Stacked histograms are great for presenting the cost loadings of multiple resources. Let’s take a look at how you can use them.
Project managers and line managers need to plan each coming week’s work on the project. The more activities occurring in a week, the more mobilization and coordination efforts are required to match the plan.
Stacked histograms in P6 Professional are an effective way project managers can anticipate and plan for busy work weeks. The stacked histogram also reveals lull periods in project activity, which are opportune times to schedule team member meetings.
The color coding and stacking of the histogram columns ensures that no resource loading is hidden. All resources the scheduler elects to display appear in the stacked histogram provided they are active on the schedule. The differing colors, each representing a resource, makes for monitoring the peaks and lows of individual resource loadings in relation to others. In this way the stacked histogram can support manual resource leveling among other resource planning initiatives.
Creating Stacked Histograms In P6
This article demonstrates how to generate and print a stacked histogram to assess resource loading in the schedule.
In Figure 1 we have a screen shot of a portion of the Juniper Nursing Home schedule that comes standard in P6 Professional.
We want to examine the schedule’s resource loading with a stacked histogram. We proceed and click the Resource Usage Profile in the bottom layout tool group, Figure 2.
Continuing, in the lower right frame, we click Display and confirm Open Projects Only is chosen and Stacked Histogram, Figure 3, then we click Resource Usage Profile Options.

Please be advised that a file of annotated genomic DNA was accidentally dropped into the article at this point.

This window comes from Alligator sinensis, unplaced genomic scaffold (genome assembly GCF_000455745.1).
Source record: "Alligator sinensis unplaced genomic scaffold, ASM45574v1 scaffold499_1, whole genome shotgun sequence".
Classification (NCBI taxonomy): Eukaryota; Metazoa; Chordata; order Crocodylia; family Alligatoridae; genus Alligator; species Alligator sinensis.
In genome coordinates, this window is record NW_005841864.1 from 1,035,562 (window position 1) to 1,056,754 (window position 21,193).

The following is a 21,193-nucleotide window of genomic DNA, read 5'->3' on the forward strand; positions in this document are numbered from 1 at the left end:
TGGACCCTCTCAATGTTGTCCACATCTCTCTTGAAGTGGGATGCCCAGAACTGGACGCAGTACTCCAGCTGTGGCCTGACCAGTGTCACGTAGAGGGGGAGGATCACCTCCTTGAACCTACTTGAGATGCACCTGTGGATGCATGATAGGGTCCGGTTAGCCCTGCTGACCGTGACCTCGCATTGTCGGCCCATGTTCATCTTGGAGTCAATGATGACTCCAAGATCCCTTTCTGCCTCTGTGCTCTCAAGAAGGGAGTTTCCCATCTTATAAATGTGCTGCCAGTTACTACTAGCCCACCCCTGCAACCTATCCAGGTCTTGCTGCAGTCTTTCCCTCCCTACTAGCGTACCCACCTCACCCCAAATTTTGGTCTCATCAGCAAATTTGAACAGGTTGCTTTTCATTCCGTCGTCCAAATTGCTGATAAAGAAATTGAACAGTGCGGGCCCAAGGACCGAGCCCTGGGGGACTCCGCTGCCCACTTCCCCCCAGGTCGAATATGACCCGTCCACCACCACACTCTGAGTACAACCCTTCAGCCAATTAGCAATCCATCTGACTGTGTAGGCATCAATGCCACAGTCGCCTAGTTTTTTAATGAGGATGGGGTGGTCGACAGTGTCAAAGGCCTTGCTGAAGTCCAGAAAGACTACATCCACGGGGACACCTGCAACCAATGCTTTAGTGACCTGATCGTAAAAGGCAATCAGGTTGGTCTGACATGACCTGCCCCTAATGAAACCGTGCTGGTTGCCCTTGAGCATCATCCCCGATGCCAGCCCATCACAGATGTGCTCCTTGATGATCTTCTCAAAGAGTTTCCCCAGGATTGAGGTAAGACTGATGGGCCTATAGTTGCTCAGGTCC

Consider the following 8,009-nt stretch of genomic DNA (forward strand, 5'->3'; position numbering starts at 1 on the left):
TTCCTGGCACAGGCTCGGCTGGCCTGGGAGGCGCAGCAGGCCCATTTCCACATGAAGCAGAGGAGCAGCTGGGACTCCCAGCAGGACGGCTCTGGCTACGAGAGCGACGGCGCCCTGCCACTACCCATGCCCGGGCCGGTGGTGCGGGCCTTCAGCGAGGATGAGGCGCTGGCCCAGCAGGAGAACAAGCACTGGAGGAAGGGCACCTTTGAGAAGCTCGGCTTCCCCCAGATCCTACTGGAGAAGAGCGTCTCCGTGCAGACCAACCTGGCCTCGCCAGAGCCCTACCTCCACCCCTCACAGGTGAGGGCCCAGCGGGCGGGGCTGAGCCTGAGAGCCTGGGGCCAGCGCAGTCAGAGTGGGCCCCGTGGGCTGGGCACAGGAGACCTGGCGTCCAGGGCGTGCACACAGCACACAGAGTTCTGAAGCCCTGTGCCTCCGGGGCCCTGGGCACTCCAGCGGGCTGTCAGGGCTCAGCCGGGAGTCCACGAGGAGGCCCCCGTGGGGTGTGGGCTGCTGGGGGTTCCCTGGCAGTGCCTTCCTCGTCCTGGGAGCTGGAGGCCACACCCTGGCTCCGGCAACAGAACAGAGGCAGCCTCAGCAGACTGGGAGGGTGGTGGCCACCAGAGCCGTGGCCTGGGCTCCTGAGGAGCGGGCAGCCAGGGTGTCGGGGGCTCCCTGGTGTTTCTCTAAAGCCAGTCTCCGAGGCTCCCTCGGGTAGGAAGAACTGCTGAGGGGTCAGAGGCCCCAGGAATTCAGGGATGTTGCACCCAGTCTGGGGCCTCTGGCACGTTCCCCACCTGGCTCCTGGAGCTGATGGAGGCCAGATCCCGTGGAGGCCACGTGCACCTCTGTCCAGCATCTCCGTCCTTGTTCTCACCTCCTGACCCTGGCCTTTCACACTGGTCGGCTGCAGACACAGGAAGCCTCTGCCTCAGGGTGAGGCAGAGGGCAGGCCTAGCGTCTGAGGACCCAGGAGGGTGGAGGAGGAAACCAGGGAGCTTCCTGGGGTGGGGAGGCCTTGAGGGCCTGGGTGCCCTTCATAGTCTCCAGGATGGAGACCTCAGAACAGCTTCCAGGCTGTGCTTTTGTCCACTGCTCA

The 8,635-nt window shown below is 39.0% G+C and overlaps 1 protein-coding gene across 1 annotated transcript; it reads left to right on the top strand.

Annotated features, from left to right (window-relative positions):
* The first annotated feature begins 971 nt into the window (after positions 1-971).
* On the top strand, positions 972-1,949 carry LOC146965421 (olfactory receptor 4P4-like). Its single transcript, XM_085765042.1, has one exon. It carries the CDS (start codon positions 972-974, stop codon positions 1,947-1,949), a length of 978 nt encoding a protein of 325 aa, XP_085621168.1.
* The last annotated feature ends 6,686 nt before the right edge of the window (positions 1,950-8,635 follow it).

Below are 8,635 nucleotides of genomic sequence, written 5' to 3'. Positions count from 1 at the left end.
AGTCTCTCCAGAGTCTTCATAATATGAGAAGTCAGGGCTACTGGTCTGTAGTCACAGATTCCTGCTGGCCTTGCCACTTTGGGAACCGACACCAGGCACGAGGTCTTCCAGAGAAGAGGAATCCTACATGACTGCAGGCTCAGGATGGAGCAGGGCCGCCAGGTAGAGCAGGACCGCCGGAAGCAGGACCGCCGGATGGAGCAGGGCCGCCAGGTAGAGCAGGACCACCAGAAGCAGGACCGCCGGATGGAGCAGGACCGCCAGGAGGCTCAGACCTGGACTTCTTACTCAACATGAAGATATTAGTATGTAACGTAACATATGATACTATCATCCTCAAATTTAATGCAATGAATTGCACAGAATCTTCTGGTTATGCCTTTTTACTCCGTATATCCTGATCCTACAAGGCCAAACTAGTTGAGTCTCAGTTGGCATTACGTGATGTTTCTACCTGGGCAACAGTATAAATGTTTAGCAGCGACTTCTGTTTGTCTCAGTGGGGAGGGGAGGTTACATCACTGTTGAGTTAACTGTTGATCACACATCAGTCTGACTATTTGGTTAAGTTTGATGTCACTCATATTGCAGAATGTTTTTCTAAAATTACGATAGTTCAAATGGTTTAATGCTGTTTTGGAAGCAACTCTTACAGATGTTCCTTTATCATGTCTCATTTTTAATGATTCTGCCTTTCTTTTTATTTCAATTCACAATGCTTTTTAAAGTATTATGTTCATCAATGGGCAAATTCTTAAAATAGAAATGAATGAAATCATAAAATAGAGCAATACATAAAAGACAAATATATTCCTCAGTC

In the Resource Usage Profile Options dialogue, we elect to display At Completion Units and show Individual cumulative curves, then we click Add to include a respective resource on our Stacked Histogram, Figure 4.
This opens the Filters dialogue, Figure 5, where we create a filter with the following elements: parameter, Resource ID; equivalency, equals; and Value, Concrete-Sub.
We name the filter Concrete Sub and click OK, Figure 5. Continuing we click apply to plot the Concrete Sub’s resource loading on the Stacked Histogram, Figure 6.
We carry on and add the Conveying Sub, Drywall (sub), and Electrician, and apply, Figure 7.
We want the Concrete sub to be at the bottom of the Stacked Histogram, so we use the down arrow in the Resource Usage Profile Options to place it at the bottom, Figure 8.
We click apply and our Stacked Histogram appears as in Figure 9.
Also note the cumulative curves for each resource by color. Now that we have our Stacked Histogram plotted let us create a print preview. We choose File | Print Setup and from the dropdown menu choose Adobe PDF, paper size 11×17, and Landscape, Figure 10.
Click OK. We select File | Page Setup and Options, then un-toggle all print options except Profile, Figure 11.
We click on Section 2 and choose to modify and remove the text. We change the Height to 1-inch, then we insert a picture, using the ellipse we locate our Ten Six Consulting company logo on our computer, Figure 12.
Then we click on section 3, click modify, and highlight the time stamp and remove it, Figure 13.
We next choose File | Print Preview and the plot displays in Figure 14.
Finally, we print to Adobe PDF. The Juniper Nursing Home Stack Histogram plot displays in Adobe, Figure 15.
The Stacked Histogram plot supports project managers and line managers that want a profile of resource loadings for the whole project life. The steps to creating Stacked Histograms are not many, but must be repeated for each resource you want to include.
Click the Resource Usage Profile button and then in the bottom right frame choose Display | Resource Usage Profile Options. Add each resource of interest in the Resource Usage Profile Options dialogue. In the filter choose Resource ID as the parameter and then your preferred Resource as the value.
In this way project managers, schedulers, and line managers alike can produce Stacked Histograms which, is a helpful for investigating and confirming distribution of resources throughout the project life.